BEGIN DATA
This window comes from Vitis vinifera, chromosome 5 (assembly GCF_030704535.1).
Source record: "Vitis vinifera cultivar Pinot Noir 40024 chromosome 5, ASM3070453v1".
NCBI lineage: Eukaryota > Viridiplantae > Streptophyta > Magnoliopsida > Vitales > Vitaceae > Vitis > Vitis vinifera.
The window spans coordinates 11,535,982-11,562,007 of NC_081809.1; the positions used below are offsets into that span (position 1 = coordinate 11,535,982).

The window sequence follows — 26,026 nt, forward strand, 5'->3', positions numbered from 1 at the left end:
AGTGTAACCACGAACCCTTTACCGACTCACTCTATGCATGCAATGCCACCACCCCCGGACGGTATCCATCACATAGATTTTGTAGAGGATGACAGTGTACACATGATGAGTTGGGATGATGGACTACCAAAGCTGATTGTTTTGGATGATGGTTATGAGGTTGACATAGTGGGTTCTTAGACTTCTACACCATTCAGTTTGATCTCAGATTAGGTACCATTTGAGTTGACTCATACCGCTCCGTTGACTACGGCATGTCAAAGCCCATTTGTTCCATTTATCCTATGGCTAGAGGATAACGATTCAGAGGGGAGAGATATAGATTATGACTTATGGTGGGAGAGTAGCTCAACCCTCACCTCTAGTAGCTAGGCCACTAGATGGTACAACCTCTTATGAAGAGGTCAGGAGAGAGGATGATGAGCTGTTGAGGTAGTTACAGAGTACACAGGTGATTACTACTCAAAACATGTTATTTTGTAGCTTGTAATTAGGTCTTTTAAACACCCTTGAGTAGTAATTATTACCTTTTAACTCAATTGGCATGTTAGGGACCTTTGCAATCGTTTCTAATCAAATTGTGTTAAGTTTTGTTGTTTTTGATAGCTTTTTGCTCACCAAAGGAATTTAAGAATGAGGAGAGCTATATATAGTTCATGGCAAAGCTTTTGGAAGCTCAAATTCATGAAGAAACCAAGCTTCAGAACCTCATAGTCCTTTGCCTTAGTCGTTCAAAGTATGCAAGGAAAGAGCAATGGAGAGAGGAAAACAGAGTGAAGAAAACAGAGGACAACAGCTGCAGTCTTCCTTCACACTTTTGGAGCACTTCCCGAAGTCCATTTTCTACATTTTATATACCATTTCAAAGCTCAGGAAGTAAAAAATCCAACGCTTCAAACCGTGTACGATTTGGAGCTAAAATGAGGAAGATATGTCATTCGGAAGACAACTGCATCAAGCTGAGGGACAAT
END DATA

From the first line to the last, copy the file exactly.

This window comes from Vitis vinifera, chromosome 5 (assembly GCF_030704535.1).
Source record: "Vitis vinifera cultivar Pinot Noir 40024 chromosome 5, ASM3070453v1".
NCBI lineage: Eukaryota > Viridiplantae > Streptophyta > Magnoliopsida > Vitales > Vitaceae > Vitis > Vitis vinifera.
The window spans coordinates 11,535,982-11,562,007 of NC_081809.1; the positions used below are offsets into that span (position 1 = coordinate 11,535,982).

The window sequence follows — 26,026 nt, forward strand, 5'->3', positions numbered from 1 at the left end:
AGTGTAACCACGAACCCTTTACCGACTCACTCTATGCATGCAATGCCACCACCCCCGGACGGTATCCATCACATAGATTTTGTAGAGGATGACAGTGTACACATGATGAGTTGGGATGATGGACTACCAAAGCTGATTGTTTTGGATGATGGTTATGAGGTTGACATAGTGGGTTCTTAGACTTCTACACCATTCAGTTTGATCTCAGATTAGGTACCATTTGAGTTGACTCATACCGCTCCGTTGACTACGGCATGTCAAAGCCCATTTGTTCCATTTATCCTATGGCTAGAGGATAACGATTCAGAGGGGAGAGATATAGATTATGACTTATGGTGGGAGAGTAGCTCAACCCTCACCTCTAGTAGCTAGGCCACTAGATGGTACAACCTCTTATGAAGAGGTCAGGAGAGAGGATGATGAGCTGTTGAGGTAGTTACAGAGTACACAGGTGATTACTACTCAAAACATGTTATTTTGTAGCTTGTAATTAGGTCTTTTAAACACCCTTGAGTAGTAATTATTACCTTTTAACTCAATTGGCATGTTAGGGACCTTTGCAATCGTTTCTAATCAAATTGTGTTAAGTTTTGTTGTTTTTGATAGCTTTTTGCTCACCAAAGGAATTTAAGAATGAGGAGAGCTATATATAGTTCATGGCAAAGCTTTTGGAAGCTCAAATTCATGAAGAAACCAAGCTTCAGAACCTCATAGTCCTTTGCCTTAGTCGTTCAAAGTATGCAAGGAAAGAGCAATGGAGAGAGGAAAACAGAGTGAAGAAAACAGAGGACAACAGCTGCAGTCTTCCTTCACACTTTTGGAGCACTTCCCGAAGTCCATTTTCTACATTTTATATACCATTTCAAAGCTCAGGAAGTAAAAAATCCAACGCTTCAAACCGTGTACGATTTGGAGCTAAAATGAGGAAGATATGTCATTCGGAAGACAACTGCATCAAGCTGAGGGACAAT